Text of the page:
> > > The CPU will load 0~3, and then 4~7 to get the data of the int-type
    > > > member.

    >
    > > Accessing unaligned data is UB, depending on the platform this may crash
    > > or produce wrong results. On some platforms it may works (notably x86),
    > > but with a performance penalty.

    >
    > > For portable code one should memcpy the data in a suitable aligned buffer
    > > before casting it to int*.

    >
    > > > But we C++ programmers don't need to care the position of ptr, right?

    >
    > > We should care that our programs work (not only at the moment, but also
    > > on other systems and 20 years from now).

    >
    > > Regards
    > > Paavo

    >
    > OK.. One thing I want to make sure is whether "new/malloc" will
    > guarantee that the address of the allocated memory will be aligned
    > properly?


    Allocation functions return pointers to storage that is appropriately
    aligned for objects of any type. You can provide your own allocation
    functions, then these are also assumed to do the same.
     
    Öö Tiib, Aug 20, 2010
    #6
  7. Öö Tiib <>, on 20/08/2010 02:49:39, wrote:

    > On 20 aug, 12:35, thomas<> wrote:


    <snip>

    >> OK.. One thing I want to make sure is whether "new/malloc" will
    >> guarantee that the address of the allocated memory will be aligned
    >> properly?

    >
    > Allocation functions return pointers to storage that is appropriately
    > aligned for objects of any type.


    I'm not sure I understand this correctly, and if I do, I was not aware
    of this: does that mean that "new" always allocates using the stricter
    alignment requirements for any possible type _regardless_ of the type it
    is called with?

    I strongly suspect I misunderstood your statement.

    --
    FSC - http://userscripts.org/scripts/show/59948
    http://fscode.altervista.org - http://sardinias.com
     
    Francesco S. Carta, Aug 20, 2010
    #7
  8. thomas

    thomas Guest

    On Aug 20, 5:49 pm, Öö Tiib <> wrote:
    > On 20 aug, 12:35, thomas <> wrote:
    >
    >
    >
    > > On Aug 20, 5:00 pm, Paavo Helde <> wrote:

    >
    > > > thomas <> wrote in news:bb2ff772-9706-4b51-bcbb-
    > > > :

    >
    > > > > Hi,

    >
    > > > > I have a struct A(undefined, can be any form) located at memory
    > > > > pointed by "char *ptr".
    > > > > I want to read it with "(A*)ptr".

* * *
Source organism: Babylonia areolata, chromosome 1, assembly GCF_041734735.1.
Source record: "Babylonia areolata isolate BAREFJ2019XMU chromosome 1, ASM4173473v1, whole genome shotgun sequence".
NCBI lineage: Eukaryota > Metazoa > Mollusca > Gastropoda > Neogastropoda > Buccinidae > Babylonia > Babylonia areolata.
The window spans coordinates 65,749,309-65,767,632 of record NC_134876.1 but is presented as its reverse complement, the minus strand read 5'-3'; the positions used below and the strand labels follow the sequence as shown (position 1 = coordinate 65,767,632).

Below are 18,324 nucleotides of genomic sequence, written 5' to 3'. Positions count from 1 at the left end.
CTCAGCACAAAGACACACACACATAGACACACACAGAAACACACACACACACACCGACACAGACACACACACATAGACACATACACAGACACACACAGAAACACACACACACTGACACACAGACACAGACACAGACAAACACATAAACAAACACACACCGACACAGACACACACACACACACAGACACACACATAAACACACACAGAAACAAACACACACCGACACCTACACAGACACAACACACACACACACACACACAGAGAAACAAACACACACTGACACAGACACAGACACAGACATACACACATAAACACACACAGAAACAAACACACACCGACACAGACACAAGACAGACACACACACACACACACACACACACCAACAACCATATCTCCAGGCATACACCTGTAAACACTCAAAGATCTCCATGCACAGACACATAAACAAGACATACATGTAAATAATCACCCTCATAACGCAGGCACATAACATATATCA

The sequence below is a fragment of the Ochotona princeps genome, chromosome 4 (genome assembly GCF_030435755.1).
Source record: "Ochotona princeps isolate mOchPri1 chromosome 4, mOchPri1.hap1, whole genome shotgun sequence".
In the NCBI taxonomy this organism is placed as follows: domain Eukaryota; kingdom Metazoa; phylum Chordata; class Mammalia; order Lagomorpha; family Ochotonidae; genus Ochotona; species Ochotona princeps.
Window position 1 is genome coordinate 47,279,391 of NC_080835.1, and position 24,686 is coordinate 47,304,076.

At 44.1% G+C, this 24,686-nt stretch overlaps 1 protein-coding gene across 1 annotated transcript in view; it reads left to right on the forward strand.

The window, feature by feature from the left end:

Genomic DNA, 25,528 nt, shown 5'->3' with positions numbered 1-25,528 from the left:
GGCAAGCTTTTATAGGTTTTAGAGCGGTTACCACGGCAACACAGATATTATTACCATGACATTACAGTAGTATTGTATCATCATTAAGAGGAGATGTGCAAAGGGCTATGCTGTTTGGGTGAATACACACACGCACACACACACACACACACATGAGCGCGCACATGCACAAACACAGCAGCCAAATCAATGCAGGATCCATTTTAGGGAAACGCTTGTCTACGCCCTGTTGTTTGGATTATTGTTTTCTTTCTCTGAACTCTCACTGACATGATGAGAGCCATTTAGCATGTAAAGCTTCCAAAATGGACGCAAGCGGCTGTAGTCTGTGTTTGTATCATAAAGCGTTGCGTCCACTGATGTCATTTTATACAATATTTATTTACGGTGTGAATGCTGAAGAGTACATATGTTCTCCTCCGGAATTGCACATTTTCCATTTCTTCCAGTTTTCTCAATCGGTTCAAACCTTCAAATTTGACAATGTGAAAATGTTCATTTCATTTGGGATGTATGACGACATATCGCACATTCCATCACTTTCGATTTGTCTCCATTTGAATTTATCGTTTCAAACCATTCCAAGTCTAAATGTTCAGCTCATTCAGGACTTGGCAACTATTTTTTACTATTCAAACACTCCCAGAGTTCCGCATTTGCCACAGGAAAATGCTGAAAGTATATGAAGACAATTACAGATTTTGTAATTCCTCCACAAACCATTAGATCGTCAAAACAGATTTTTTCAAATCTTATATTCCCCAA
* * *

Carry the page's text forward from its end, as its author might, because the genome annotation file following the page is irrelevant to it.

>
    > > > > Now I wonder if the position of ptr may affect the behavior when
    > > > > accessing the struct.

    >
    > > > > Consider the following condition:
    > > > > -----------------------------------------------
    > > > > _ _ _ _ | _ _ _ _ |
    > > > > 0 1 2 3   4 5 6 7
    > > > > position of pointer "ptr" = 2.

    >
    > > > > If the first element of struct A is an int-type one, it will span
    > > > > positions 2~5.
    > > > > The CPU will load 0~3, and then 4~7 to get the data of the int-type
    > > > > member.

    >
    > > > Accessing unaligned data is UB, depending on the platform this may crash
    > > > or produce wrong results. On some platforms it may works (notably x86),
    > > > but with a performance penalty.

    >
    > > > For portable code one should memcpy the data in a suitable aligned buffer
    > > > before casting it to int*.

    >
    > > > > But we C++ programmers don't need to care the position of ptr, right?

    >
    > > > We should care that our programs work (not only at the moment, but also
    > > > on other systems and 20 years from now).

    >
    > > > Regards
    > > > Paavo

    >
    > > OK.. One thing I want to make sure is whether "new/malloc" will
    > > guarantee that the address of the allocated memory will be aligned
    > > properly?

    >
    > Allocation functions return pointers to storage that is appropriately
    > aligned for objects of any type. You can provide your own allocation
    > functions, then these are also assumed to do the same.


    But if I use placement new, I can specify the address of a struct (may
    be not properly aligned).
    It's programmers' own risk to do this right?
     
    thomas, Aug 20, 2010
    #8
  9. thomas

    Ian Collins Guest

    On 08/20/10 10:06 PM, thomas wrote:
    > On Aug 20, 5:49 pm, Öö Tiib<> wrote:
    >>
    >> Allocation functions return pointers to storage that is appropriately
    >> aligned for objects of any type. You can provide your own allocation
    >> functions, then these are also assumed to do the same.

    >
    > But if I use placement new, I can specify the address of a struct (may
    > be not properly aligned).
    > It's programmers' own risk to do this right?


    Very much so.

    --
    Ian Collins
     
    Ian Collins, Aug 20, 2010
    #9
  10. thomas

    Ian Collins Guest

    On 08/20/10 10:02 PM, Francesco S. Carta wrote:
    > Öö Tiib <>, on 20/08/2010 02:49:39, wrote:
    >
    >> On 20 aug, 12:35, thomas<> wrote:

    >
    > <snip>
    >
    >>> OK.. One thing I want to make sure is whether "new/malloc" will
    >>> guarantee that the address of the allocated memory will be aligned
    >>> properly?

    >>
    >> Allocation functions return pointers to storage that is appropriately